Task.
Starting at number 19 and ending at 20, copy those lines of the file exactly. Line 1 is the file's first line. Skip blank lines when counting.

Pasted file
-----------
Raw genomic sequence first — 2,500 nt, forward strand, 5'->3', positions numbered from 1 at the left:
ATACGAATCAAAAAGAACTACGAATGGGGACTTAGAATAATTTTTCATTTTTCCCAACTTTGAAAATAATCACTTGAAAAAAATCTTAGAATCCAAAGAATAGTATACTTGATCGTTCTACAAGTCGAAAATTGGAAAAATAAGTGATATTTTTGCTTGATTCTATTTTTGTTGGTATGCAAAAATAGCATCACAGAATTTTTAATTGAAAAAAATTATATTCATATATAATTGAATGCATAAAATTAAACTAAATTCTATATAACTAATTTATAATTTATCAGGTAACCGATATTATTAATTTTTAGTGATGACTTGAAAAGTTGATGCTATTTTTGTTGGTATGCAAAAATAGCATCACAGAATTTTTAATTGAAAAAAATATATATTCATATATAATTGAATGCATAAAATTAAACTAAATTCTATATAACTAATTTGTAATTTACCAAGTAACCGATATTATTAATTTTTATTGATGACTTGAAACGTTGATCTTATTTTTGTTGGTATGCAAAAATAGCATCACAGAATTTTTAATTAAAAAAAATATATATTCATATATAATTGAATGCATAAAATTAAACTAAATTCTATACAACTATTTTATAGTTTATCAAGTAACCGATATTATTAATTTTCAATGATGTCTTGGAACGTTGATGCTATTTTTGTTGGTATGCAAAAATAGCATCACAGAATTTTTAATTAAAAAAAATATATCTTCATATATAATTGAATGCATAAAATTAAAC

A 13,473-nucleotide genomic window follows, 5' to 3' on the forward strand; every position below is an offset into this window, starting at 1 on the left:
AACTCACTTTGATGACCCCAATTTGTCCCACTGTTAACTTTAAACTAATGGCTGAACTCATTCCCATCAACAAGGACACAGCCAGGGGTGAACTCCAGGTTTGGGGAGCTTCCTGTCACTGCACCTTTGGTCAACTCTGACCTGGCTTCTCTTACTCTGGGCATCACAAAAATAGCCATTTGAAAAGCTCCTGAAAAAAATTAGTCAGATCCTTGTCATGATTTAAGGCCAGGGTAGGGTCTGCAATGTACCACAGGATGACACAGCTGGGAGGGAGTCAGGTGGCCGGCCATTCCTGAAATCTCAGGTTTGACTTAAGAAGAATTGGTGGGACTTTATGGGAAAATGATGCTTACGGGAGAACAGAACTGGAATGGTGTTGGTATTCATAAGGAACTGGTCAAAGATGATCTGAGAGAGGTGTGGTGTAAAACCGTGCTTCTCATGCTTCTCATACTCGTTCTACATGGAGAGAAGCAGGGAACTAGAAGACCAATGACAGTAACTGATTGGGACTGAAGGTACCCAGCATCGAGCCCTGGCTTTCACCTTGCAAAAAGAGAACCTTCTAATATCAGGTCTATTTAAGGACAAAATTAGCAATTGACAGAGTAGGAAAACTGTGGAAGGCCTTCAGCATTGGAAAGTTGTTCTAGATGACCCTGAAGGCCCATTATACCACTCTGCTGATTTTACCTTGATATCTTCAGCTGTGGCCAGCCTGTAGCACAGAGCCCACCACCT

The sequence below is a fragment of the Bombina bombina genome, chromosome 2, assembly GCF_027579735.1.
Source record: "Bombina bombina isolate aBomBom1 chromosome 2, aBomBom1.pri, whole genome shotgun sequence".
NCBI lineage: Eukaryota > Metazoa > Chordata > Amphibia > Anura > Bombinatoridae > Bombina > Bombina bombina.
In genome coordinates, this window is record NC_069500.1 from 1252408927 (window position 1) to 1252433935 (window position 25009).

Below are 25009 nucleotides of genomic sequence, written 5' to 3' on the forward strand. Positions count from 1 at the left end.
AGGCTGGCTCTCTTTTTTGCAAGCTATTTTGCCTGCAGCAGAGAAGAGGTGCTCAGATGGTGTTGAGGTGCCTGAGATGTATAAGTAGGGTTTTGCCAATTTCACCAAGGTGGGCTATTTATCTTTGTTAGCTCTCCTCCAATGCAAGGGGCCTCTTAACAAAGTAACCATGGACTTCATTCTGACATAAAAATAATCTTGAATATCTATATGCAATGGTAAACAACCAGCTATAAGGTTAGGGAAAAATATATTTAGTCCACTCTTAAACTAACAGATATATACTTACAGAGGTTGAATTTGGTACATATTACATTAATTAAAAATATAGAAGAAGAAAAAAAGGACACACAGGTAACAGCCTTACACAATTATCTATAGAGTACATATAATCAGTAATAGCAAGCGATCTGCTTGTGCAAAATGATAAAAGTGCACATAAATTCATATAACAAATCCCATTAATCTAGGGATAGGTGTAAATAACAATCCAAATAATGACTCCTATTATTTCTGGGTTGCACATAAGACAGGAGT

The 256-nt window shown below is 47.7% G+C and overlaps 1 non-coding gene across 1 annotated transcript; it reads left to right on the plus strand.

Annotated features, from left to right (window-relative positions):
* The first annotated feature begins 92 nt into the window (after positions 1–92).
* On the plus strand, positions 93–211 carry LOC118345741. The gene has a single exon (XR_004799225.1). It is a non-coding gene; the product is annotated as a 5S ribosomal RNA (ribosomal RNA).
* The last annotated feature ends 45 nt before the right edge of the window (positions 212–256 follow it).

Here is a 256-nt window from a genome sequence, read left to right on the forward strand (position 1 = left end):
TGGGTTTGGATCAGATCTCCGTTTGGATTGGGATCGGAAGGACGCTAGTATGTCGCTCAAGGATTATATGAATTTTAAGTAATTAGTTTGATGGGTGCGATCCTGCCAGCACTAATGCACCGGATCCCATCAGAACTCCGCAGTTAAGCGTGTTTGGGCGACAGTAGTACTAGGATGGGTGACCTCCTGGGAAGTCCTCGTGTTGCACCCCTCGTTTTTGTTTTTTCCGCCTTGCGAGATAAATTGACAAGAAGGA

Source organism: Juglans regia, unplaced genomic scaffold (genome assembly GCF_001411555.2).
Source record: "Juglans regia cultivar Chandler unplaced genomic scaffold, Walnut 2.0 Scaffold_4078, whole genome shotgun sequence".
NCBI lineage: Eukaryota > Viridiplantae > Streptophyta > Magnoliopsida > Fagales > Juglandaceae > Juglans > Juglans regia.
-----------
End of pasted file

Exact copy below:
Source record: "Juglans regia cultivar Chandler unplaced genomic scaffold, Walnut 2.0 Scaffold_4078, whole genome shotgun sequence".
NCBI lineage: Eukaryota > Viridiplantae > Streptophyta > Magnoliopsida > Fagales > Juglandaceae > Juglans > Juglans regia.